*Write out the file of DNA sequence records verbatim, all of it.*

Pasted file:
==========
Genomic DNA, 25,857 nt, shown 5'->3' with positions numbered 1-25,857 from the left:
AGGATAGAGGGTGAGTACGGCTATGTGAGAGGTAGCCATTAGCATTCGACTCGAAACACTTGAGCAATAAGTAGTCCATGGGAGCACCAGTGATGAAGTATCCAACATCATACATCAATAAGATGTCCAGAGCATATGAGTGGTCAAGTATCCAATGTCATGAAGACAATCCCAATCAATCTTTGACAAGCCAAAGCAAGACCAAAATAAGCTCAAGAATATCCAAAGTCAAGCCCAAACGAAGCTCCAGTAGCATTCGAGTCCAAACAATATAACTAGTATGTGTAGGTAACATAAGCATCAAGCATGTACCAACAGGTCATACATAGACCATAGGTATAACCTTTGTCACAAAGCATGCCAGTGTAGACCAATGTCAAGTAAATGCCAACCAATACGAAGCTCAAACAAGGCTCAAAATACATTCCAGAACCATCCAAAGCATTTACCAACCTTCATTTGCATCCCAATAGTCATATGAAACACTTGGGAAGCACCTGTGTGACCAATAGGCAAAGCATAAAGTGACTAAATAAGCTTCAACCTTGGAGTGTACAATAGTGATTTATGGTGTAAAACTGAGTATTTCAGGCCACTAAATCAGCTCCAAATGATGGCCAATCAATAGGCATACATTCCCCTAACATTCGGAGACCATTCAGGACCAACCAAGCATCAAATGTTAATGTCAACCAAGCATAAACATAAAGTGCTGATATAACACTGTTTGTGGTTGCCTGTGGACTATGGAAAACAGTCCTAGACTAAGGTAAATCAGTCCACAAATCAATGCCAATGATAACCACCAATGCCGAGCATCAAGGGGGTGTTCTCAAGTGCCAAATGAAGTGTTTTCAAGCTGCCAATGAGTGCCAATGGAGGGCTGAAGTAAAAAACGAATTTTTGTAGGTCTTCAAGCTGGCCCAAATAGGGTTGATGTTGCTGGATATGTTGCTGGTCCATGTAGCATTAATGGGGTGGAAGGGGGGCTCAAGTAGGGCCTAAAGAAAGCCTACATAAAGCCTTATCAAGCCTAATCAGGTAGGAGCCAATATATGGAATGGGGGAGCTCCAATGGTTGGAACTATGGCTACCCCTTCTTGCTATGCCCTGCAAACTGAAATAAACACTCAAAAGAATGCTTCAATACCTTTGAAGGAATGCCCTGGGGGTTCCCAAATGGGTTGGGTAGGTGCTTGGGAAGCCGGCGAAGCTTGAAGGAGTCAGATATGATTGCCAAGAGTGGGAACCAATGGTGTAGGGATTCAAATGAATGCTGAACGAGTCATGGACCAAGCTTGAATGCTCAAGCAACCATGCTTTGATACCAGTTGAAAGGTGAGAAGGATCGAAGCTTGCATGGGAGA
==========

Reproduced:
Genomic DNA, 25,857 nt, shown 5'->3' with positions numbered 1-25,857 from the left:
AGGATAGAGGGTGAGTACGGCTATGTGAGAGGTAGCCATTAGCATTCGACTCGAAACACTTGAGCAATAAGTAGTCCATGGGAGCACCAGTGATGAAGTATCCAACATCATACATCAATAAGATGTCCAGAGCATATGAGTGGTCAAGTATCCAATGTCATGAAGACAATCCCAATCAATCTTTGACAAGCCAAAGCAAGACCAAAATAAGCTCAAGAATATCCAAAGTCAAGCCCAAACGAAGCTCCAGTAGCATTCGAGTCCAAACAATATAACTAGTATGTGTAGGTAACATAAGCATCAAGCATGTACCAACAGGTCATACATAGACCATAGGTATAACCTTTGTCACAAAGCATGCCAGTGTAGACCAATGTCAAGTAAATGCCAACCAATACGAAGCTCAAACAAGGCTCAAAATACATTCCAGAACCATCCAAAGCATTTACCAACCTTCATTTGCATCCCAATAGTCATATGAAACACTTGGGAAGCACCTGTGTGACCAATAGGCAAAGCATAAAGTGACTAAATAAGCTTCAACCTTGGAGTGTACAATAGTGATTTATGGTGTAAAACTGAGTATTTCAGGCCACTAAATCAGCTCCAAATGATGGCCAATCAATAGGCATACATTCCCCTAACATTCGGAGACCATTCAGGACCAACCAAGCATCAAATGTTAATGTCAACCAAGCATAAACATAAAGTGCTGATATAACACTGTTTGTGGTTGCCTGTGGACTATGGAAAACAGTCCTAGACTAAGGTAAATCAGTCCACAAATCAATGCCAATGATAACCACCAATGCCGAGCATCAAGGGGGTGTTCTCAAGTGCCAAATGAAGTGTTTTCAAGCTGCCAATGAGTGCCAATGGAGGGCTGAAGTAAAAAACGAATTTTTGTAGGTCTTCAAGCTGGCCCAAATAGGGTTGATGTTGCTGGATATGTTGCTGGTCCATGTAGCATTAATGGGGTGGAAGGGGGGCTCAAGTAGGGCCTAAAGAAAGCCTACATAAAGCCTTATCAAGCCTAATCAGGTAGGAGCCAATATATGGAATGGGGGAGCTCCAATGGTTGGAACTATGGCTACCCCTTCTTGCTATGCCCTGCAAACTGAAATAAACACTCAAAAGAATGCTTCAATACCTTTGAAGGAATGCCCTGGGGGTTCCCAAATGGGTTGGGTAGGTGCTTGGGAAGCCGGCGAAGCTTGAAGGAGTCAGATATGATTGCCAAGAGTGGGAACCAATGGTGTAGGGATTCAAATGAATGCTGAACGAGTCATGGACCAAGCTTGAATGCTCAAGCAACCATGCTTTGATACCAGTTGAAAGGTGAGAAGGATCGAAGCTTGCATGGGAGA